Glen Wilson – 4 poems

The River Rother Engineer


The levels are high again,

noticeable now to the naked eye,


between finger and thumb

I mark out the integrity of the washlands,


Its life once blackened sour

by the coke plants at Orgreave  and Brookhouse,


chub, roach and perch ,

are now able to sustain themsleves enough


to let the angler’s hooks,

cast a bounteous bait and switch,


there is taking, receiving,

and we must be careful in what surfaces.


The landscape only lets

us sculpt for the breadth of a season.


Will our hands make

the right moves to dam the water’s desires?








It is ugly.


Comissioned by a Lord something or other,

the artist’s name has too many letters

and it sounds foreign.


It has no straight lines, it is bent

with sharp edges at all angles.


A pensioner complained to the supervisor

“You’ll have someone’s eye out with that”


I agreed. A pile of nonsense.


The lawyers stride past it then past me

barely looking up as they show their passes.


I remember their applause at the unveiling,

the clink of glasses as they talked shop,

the sculpture standing naked, the red sheet

lying sadly on the marble plinth.


I watch the visitors who gawp at it,

tilting their head to one side then the other

as if it could be made to make sense

by simple geometry.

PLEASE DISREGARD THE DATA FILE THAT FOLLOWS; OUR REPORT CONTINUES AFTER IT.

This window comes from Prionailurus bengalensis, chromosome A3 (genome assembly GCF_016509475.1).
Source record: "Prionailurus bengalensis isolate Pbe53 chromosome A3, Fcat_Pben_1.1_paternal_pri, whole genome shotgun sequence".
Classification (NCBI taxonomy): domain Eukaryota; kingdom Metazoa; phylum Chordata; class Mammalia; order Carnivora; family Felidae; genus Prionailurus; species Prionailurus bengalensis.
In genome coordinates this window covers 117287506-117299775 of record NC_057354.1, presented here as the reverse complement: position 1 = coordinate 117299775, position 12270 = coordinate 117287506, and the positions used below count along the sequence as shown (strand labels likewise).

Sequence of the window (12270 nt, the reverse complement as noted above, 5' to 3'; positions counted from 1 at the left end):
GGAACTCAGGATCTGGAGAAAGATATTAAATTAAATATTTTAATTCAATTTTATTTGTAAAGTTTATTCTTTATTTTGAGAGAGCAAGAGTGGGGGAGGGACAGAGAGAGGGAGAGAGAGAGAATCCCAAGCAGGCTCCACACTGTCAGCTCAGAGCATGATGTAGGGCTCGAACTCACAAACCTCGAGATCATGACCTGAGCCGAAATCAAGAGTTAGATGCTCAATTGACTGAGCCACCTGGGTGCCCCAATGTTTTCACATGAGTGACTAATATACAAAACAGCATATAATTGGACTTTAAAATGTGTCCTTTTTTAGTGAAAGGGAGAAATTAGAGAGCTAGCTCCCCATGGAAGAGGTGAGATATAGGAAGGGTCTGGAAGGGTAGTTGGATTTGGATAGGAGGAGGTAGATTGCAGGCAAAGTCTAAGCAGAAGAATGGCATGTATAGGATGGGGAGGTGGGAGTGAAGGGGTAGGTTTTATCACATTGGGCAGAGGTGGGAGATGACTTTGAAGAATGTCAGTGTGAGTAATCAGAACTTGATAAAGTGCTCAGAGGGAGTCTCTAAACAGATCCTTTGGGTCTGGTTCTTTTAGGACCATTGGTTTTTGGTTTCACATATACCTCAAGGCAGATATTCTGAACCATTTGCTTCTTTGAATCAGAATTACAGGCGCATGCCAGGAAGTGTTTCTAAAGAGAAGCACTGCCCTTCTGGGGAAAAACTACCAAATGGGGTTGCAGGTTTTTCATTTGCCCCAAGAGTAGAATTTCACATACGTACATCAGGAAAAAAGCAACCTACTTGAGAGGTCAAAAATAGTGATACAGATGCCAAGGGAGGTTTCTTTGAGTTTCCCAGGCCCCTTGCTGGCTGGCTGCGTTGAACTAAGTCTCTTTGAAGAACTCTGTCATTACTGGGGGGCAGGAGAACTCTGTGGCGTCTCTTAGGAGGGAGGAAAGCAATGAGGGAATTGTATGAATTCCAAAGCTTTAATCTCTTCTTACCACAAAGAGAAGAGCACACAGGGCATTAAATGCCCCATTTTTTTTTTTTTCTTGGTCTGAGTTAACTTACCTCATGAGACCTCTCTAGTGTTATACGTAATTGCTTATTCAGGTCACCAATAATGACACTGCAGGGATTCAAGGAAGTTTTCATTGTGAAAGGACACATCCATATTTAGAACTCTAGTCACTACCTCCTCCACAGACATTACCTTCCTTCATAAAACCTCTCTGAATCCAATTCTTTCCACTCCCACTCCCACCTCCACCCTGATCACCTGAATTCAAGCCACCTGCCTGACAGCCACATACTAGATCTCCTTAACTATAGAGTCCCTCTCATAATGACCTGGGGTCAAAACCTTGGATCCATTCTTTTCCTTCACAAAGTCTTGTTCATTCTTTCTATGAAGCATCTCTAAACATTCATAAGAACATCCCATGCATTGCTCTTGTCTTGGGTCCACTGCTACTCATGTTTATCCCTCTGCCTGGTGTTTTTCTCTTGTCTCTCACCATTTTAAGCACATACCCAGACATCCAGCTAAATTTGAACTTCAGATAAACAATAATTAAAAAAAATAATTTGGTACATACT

I look at the scrawls on the visitor ledger and wonder

How many would remember me,

my uniform clean and well …uniform Ha! –

–  how like my pass photograph

I look, don’t they see purpose there?


I follow the curves of the sculpture

as they either curl back into themselves


or splinter off into space.




Rapid Eye Movement


Is the shape of Love the space between


our sleeping bodies?

Found in the moving penumbras of light,


an opera of shadows and mute players,

our limbs loll to align with stars,


marking out our territory.

Two foetal spine to spine postures,


defending our middle ground,

switch to face to face, to feast on the stories

coagulating in the valley between,


to give us the strength to shift worlds in our dream,

to ready dreams for our world.


There are no schedules here, no appointments of dread,

no lesser addictions to cope, we breathe


in each other, chests filling up, eyes flicker like a meter

we are all upward pull,


only these sheets and the weight of our flesh

anchoring us here.




Skimming Across Lough Neagh, Late September


I plunge my hand in the shingle and silt

and pick up a stone, smoothed by tides

that tease the edges by the pier stilts.


I release it, smudging the water’s skin,

each time touching, briefly knowing

first impressions of holiness and sin.


Faces flick like fine spray in the shallow,

wetting, creasing, becoming less clear

going further out where I can’t follow.


All the stones sink so it doesn’t matter

how many times it skips across the water,

any throw can catch the wind, be faster.


I pick another one, trace along the stray

cracks breaking the illusion of surface,

see the glint of treasures thrown away.


A mackerel sky portends a speaking swell,

pushing us back towards our cars, who of us

can stay and face the accusatory knell.



Glen Wilson was highly commended inThe  2015 Gregory O’Donoghue International Poetry Competition. He has won the Poetry Space competition and was shortlisted for The Wasafiri New Writing Prize 2014 and the Seamus Heaney Award for New Writing 2016. Twitter @glenhswilson